Monday, November 26, 2012

Kathryn Fisher reviews Oscar Monzón “Sweet Car”

We have probably all experienced a time when we were faced with restrictions about where we could take our photographs, and potentially who we photograph and how we photograph them. In today’s society images and cameras are everywhere, and people are very concerned with privacy at the same time. When he photographs in public Oscar Monzón is consistently asked by people what he is doing. He feels that people have become more guarded about having their image, and often won’t have their picture taken unless they have control of it.

These are ideas that Monzón has chosen to take on in his latest project Sweet Car. In this project Monzón takes photos of people in their cars at night while they sit at stoplights in downtown Madrid. He stands on a bridge or the street, and zooms in with a telephoto lens and pops them with a flash. Some have called this work voyeuristic, but Monzón never tries to hide himself from view, and argues that he is not taking private images. He chose the car as a location because it is a space that blurs the line between public and private space. He is certainly confronting his subjects, but claims that his ultimate goal is to remind people that photographs are legal in public spaces and cause no immediate harm.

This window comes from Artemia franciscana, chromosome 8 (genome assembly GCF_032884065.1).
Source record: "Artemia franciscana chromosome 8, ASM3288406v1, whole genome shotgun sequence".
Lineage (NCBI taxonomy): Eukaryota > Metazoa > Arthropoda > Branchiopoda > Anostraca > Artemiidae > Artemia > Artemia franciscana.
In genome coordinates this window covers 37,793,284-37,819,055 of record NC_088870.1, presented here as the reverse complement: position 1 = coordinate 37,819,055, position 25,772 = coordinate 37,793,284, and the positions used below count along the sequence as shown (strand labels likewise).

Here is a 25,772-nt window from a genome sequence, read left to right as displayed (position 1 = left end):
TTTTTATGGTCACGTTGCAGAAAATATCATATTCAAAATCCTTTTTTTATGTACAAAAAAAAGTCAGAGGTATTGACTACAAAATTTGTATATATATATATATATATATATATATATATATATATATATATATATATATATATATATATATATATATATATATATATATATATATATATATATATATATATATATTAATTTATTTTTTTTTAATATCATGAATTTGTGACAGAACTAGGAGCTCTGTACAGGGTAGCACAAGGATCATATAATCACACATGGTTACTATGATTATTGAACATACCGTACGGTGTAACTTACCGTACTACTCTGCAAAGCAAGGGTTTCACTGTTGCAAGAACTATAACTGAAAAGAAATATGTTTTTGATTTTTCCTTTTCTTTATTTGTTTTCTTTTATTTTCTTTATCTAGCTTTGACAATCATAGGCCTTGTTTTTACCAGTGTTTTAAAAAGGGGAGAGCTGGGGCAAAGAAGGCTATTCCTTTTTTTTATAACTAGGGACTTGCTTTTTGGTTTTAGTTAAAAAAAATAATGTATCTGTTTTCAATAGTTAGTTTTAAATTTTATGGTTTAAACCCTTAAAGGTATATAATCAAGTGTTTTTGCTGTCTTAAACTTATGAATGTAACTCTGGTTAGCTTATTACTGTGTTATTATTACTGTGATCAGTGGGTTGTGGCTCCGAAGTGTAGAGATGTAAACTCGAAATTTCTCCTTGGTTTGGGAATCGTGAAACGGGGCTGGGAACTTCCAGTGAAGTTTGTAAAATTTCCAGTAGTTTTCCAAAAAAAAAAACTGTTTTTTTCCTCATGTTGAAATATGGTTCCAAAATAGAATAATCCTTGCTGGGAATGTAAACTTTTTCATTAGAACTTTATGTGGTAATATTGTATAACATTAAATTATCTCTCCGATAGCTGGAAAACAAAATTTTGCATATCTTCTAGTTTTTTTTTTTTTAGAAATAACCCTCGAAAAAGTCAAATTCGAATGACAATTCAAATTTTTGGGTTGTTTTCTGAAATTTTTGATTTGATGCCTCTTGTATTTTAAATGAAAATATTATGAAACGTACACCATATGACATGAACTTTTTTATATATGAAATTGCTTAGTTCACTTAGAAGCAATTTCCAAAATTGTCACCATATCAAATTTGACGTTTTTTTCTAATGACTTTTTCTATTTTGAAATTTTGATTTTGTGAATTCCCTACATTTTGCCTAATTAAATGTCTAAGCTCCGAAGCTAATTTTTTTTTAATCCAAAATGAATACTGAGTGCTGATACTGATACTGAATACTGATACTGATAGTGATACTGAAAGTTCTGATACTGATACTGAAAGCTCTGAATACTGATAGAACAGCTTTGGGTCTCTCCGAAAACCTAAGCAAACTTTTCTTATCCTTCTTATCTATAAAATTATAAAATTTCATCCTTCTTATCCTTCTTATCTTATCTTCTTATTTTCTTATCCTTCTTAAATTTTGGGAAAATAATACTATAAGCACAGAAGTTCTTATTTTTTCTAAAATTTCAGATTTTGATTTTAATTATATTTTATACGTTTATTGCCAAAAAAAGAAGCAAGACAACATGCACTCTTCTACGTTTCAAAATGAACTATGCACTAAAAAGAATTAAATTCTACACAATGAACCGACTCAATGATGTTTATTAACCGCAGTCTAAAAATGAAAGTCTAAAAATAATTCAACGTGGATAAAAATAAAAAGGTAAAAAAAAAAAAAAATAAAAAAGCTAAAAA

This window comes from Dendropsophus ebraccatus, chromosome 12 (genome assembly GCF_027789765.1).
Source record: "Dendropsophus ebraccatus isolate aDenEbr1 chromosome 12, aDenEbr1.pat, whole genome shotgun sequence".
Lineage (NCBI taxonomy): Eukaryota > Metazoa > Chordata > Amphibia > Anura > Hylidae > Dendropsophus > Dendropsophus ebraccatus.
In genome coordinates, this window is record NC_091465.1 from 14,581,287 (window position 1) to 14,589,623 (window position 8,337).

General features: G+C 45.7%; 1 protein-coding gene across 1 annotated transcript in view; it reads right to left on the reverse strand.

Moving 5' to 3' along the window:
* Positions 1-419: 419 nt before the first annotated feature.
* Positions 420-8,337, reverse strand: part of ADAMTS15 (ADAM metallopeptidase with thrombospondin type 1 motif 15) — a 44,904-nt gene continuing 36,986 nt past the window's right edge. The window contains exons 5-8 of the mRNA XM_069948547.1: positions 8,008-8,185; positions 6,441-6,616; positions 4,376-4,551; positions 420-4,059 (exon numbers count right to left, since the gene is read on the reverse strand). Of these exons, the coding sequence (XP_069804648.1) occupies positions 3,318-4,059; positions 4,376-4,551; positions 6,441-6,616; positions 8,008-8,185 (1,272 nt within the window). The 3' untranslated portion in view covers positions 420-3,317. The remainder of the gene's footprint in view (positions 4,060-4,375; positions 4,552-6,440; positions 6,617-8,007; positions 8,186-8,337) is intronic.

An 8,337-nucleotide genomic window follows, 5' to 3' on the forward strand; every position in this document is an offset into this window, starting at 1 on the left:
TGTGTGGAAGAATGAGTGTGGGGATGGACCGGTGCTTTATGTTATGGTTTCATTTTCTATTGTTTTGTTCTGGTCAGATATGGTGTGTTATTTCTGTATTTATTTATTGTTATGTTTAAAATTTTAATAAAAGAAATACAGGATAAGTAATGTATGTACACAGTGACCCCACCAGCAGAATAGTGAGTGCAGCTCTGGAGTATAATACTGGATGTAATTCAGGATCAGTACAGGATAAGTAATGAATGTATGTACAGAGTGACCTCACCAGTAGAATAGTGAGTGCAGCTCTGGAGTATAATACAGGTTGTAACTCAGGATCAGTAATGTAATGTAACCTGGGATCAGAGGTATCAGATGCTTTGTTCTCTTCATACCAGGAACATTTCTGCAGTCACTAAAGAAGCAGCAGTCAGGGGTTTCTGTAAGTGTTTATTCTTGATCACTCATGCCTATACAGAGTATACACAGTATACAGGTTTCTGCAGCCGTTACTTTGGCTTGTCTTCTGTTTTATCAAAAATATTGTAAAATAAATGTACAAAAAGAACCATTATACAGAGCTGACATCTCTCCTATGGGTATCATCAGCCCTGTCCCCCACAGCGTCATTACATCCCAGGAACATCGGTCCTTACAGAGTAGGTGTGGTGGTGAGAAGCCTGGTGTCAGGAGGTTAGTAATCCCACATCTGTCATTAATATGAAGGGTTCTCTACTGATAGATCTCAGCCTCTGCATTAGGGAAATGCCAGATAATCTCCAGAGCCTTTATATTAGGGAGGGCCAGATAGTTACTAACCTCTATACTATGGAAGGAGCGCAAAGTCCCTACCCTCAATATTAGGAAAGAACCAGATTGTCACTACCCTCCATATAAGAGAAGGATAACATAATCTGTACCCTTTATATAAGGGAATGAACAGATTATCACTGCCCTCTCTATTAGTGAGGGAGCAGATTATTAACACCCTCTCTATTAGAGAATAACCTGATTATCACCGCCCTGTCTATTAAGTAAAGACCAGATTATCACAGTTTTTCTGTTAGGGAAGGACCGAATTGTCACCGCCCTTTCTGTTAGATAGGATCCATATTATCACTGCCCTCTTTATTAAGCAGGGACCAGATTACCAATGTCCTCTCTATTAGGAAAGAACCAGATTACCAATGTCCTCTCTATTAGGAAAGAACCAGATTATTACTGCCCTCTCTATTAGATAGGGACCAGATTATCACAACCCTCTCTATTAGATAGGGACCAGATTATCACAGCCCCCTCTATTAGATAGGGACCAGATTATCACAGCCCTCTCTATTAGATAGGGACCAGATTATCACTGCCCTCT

I love the idea of semi-voyeuristic images of people. There is something so completely wonderful about capturing an image of someone in a moment when they think no one is watching them; a moment when they are more themselves. I think as a series these images are interesting. The conversation they create about privacy, surveillance, and our relationship to cameras is incredibly relevant for today. However, I feel that the individual images could not stand separate from each other. At this point the images are clearly for shock value to stir conversation. Monzón says he wants people to realize that photographs will not cause them harm, but I don’t think that photographs of people holding dildos and snorting cocaine is going to communicate that message. For this work I am certainly more intrigued by the concept and conversation that the entire body of work creates, rather than the individual images.

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